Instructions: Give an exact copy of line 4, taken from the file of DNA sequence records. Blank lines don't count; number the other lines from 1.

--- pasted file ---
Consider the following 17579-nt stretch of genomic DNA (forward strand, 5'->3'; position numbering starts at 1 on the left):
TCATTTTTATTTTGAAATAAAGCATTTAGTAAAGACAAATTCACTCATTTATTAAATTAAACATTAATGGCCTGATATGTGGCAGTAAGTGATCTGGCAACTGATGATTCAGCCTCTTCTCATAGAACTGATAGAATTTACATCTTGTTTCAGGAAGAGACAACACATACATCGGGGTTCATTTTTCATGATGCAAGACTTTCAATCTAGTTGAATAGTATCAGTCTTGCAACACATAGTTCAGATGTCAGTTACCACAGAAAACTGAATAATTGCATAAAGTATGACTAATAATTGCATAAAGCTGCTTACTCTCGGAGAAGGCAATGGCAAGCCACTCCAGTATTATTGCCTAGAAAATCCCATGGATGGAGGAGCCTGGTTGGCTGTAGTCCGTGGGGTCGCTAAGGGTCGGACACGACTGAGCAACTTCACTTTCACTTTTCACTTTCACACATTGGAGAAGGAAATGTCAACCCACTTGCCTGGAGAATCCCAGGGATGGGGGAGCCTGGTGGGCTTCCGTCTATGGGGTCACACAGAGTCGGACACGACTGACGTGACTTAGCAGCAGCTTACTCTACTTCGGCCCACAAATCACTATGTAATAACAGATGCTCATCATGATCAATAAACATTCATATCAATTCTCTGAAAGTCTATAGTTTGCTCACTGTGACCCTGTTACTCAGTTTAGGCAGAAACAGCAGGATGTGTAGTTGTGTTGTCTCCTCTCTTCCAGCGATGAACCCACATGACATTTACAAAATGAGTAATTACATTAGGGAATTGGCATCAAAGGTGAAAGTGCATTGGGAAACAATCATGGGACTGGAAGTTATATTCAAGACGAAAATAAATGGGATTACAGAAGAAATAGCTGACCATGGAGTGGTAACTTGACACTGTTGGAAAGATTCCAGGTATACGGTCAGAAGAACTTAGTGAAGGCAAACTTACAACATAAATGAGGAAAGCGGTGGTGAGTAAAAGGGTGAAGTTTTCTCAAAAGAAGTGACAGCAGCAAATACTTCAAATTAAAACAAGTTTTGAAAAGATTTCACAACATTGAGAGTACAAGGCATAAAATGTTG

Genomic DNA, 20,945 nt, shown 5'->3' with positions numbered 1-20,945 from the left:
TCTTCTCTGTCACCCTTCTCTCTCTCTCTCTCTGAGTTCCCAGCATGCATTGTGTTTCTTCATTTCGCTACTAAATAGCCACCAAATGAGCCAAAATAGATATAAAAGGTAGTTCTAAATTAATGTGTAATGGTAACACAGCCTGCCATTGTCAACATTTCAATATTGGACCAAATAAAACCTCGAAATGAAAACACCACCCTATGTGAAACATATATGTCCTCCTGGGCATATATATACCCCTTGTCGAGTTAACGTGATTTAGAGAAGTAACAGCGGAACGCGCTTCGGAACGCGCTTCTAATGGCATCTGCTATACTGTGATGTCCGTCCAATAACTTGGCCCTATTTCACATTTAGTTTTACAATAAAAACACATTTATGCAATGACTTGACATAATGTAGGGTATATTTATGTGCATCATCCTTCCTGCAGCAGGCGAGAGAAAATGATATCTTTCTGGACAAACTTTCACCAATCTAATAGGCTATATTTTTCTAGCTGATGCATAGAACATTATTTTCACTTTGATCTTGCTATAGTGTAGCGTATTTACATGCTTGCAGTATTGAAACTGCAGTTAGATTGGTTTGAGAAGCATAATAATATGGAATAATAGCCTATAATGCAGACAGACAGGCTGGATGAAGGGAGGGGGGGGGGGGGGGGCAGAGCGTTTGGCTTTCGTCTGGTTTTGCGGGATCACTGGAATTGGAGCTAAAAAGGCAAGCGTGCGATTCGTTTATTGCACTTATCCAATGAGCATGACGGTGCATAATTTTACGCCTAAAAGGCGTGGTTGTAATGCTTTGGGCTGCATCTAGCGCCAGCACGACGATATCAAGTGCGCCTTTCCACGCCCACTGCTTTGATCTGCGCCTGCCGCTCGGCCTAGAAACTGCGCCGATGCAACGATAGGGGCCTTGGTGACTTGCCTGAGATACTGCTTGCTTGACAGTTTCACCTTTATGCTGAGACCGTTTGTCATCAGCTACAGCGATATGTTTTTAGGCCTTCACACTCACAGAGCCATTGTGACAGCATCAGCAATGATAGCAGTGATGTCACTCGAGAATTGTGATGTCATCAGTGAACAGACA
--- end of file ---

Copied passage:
TCTTCTCTGTCACCCTTCTCTCTCTCTCTCTCTGAGTTCCCAGCATGCATTGTGTTTCTTCATTTCGCTACTAAATAGCCACCAAATGAGCCAAAATAGATATAAAAGGTAGTTCTAAATTAATGTGTAATGGTAACACAGCCTGCCATTGTCAACATTTCAATATTGGACCAAATAAAACCTCGAAATGAAAACACCACCCTATGTGAAACATATATGTCCTCCTGGGCATATATATACCCCTTGTCGAGTTAACGTGATTTAGAGAAGTAACAGCGGAACGCGCTTCGGAACGCGCTTCTAATGGCATCTGCTATACTGTGATGTCCGTCCAATAACTTGGCCCTATTTCACATTTAGTTTTACAATAAAAACACATTTATGCAATGACTTGACATAATGTAGGGTATATTTATGTGCATCATCCTTCCTGCAGCAGGCGAGAGAAAATGATATCTTTCTGGACAAACTTTCACCAATCTAATAGGCTATATTTTTCTAGCTGATGCATAGAACATTATTTTCACTTTGATCTTGCTATAGTGTAGCGTATTTACATGCTTGCAGTATTGAAACTGCAGTTAGATTGGTTTGAGAAGCATAATAATATGGAATAATAGCCTATAATGCAGACAGACAGGCTGGATGAAGGGAGGGGGGGGGGGGGGGGCAGAGCGTTTGGCTTTCGTCTGGTTTTGCGGGATCACTGGAATTGGAGCTAAAAAGGCAAGCGTGCGATTCGTTTATTGCACTTATCCAATGAGCATGACGGTGCATAATTTTACGCCTAAAAGGCGTGGTTGTAATGCTTTGGGCTGCATCTAGCGCCAGCACGACGATATCAAGTGCGCCTTTCCACGCCCACTGCTTTGATCTGCGCCTGCCGCTCGGCCTAGAAACTGCGCCGATGCAACGATAGGGGCCTTGGTGACTTGCCTGAGATACTGCTTGCTTGACAGTTTCACCTTTATGCTGAGACCGTTTGTCATCAGCTACAGCGATATGTTTTTAGGCCTTCACACTCACAGAGCCATTGTGACAGCATCAGCAATGATAGCAGTGATGTCACTCGAGAATTGTGATGTCATCAGTGAACAGACA